Bottom-up resource limitation: the ecosystem energy balance predicts the quality of nutrition in a herbivore prey population

Nestor Fernandez, Monica Garcia, Esperanza Gil, Emmanuel Serrano, Miguel Delibes

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    Vegetation greenness indices from remote sensing are increasingly used in population ecology studies assuming that land surface reflectance can reflect the availability of nutritional resources for primary consumers. However, the relationship between these indices and the characteristics of the herbivore diet has been insufficiently tested. We hypothesized that in drylands, where water availability is a prime control of ecosystem functioning, remote sensing indicators of vegetation drought stress are critical to predict the nutritional quality of herbivore habitats. This hypothesis was analyzed by measuring the dynamics in diet quality for the European rabbit, a key prey in Mediterranean communities. Rabbit nutrition was measured in six habitats throughout a year using faecal nitrogen (FN) content, an indicator of the levels of ingested protein. Then we tested the accuracy for predicting diet quality of the Enhanced Vegetation Index (EVI) and two remote sensing vegetation stress indicators: the Temperature Difference Vegetation Index (TVDI) and a latent heat flux index (Hr) calculated from the dynamics of surface temperature at each site. Generalized mixed models showed that temperature indices significantly contributed to explain the dynamics of diet quality: models including either TVDI or Hr shower a better fit than those exclusively based in EVI (R2 = 0.43—0.60). Whereas FN showed a positive relationship with EVI, the effect of TVDI and Hr was negative. Extracting the temporal component further allowed us to characterize the overall quality of each habitat and to relate it with rabbit abundance. Results have far-reaching implications for assessing habitat quality and the effects of functional ecosystem changes on a keystone prey herbivore and associated communities.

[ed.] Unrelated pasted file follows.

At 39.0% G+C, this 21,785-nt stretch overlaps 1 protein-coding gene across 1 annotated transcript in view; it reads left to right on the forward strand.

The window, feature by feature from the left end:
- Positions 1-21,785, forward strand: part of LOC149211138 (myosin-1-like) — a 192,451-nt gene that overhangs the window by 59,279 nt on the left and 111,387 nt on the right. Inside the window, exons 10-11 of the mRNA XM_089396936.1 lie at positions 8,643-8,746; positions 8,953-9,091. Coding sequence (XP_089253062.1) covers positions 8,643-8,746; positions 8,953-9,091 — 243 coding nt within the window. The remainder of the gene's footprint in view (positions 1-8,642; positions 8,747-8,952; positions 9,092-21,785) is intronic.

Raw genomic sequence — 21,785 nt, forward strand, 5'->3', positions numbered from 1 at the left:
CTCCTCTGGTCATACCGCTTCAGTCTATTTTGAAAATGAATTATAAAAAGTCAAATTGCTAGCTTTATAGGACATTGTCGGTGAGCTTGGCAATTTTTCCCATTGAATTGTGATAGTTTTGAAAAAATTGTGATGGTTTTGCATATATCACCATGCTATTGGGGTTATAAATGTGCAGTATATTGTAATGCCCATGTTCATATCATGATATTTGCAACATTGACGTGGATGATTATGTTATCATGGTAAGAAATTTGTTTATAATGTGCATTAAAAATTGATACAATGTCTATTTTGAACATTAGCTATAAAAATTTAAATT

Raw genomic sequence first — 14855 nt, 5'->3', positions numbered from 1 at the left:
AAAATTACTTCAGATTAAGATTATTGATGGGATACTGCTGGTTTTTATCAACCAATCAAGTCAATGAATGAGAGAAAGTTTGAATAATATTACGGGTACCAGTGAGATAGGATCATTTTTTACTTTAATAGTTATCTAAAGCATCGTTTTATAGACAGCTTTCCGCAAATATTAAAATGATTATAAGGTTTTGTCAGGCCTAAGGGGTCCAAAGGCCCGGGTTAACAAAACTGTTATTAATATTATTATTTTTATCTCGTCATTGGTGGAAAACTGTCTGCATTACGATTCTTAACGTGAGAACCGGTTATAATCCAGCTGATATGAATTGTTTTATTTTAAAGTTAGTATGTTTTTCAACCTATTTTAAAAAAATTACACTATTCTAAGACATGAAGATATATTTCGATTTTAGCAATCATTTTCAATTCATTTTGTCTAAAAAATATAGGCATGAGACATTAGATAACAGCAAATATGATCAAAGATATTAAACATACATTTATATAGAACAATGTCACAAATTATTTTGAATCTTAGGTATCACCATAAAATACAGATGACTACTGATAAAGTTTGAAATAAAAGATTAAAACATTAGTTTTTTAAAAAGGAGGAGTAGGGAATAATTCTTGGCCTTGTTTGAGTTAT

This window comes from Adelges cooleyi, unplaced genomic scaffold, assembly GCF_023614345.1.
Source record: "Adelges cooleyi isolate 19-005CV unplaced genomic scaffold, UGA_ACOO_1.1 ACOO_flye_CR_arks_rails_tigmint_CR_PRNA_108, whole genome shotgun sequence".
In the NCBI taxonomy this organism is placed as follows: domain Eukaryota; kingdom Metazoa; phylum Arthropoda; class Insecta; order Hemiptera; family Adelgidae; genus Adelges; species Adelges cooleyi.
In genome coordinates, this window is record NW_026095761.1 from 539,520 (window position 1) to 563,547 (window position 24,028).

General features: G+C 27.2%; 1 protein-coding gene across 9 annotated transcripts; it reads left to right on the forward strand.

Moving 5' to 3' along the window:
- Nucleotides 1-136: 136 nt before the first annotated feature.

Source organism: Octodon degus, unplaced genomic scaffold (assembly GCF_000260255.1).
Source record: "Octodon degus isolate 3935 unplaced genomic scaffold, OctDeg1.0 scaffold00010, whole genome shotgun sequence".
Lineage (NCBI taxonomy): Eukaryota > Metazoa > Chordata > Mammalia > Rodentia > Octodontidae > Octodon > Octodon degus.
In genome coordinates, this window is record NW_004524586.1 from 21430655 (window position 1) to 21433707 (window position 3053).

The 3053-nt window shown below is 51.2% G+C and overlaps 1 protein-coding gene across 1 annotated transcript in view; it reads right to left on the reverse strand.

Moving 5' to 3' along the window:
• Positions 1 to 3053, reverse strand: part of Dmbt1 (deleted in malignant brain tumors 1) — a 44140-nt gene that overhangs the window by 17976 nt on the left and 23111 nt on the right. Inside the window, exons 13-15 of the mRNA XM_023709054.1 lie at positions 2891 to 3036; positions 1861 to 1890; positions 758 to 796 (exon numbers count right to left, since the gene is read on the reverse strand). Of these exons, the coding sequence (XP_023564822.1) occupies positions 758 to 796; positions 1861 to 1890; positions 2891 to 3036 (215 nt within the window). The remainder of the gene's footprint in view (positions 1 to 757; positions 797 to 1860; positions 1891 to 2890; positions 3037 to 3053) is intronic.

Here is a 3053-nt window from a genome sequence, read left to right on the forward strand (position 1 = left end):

Original languageEnglish
    Title of host publicationRemote sensing for conservation: uses, prospects and challenges : Abstracts
    EditorsNathalie Pettorelli
    Number of pages1
    Place of PublicationLondon, UK
    PublisherZoological Society of London
    Publication date2014
    Publication statusPublished - 2014
    EventRemote sensing for conservation: Uses, prospects and challenges - London, United Kingdom
    Duration: 22 May 201423 May 2014


    ConferenceRemote sensing for conservation
    Country/TerritoryUnited Kingdom


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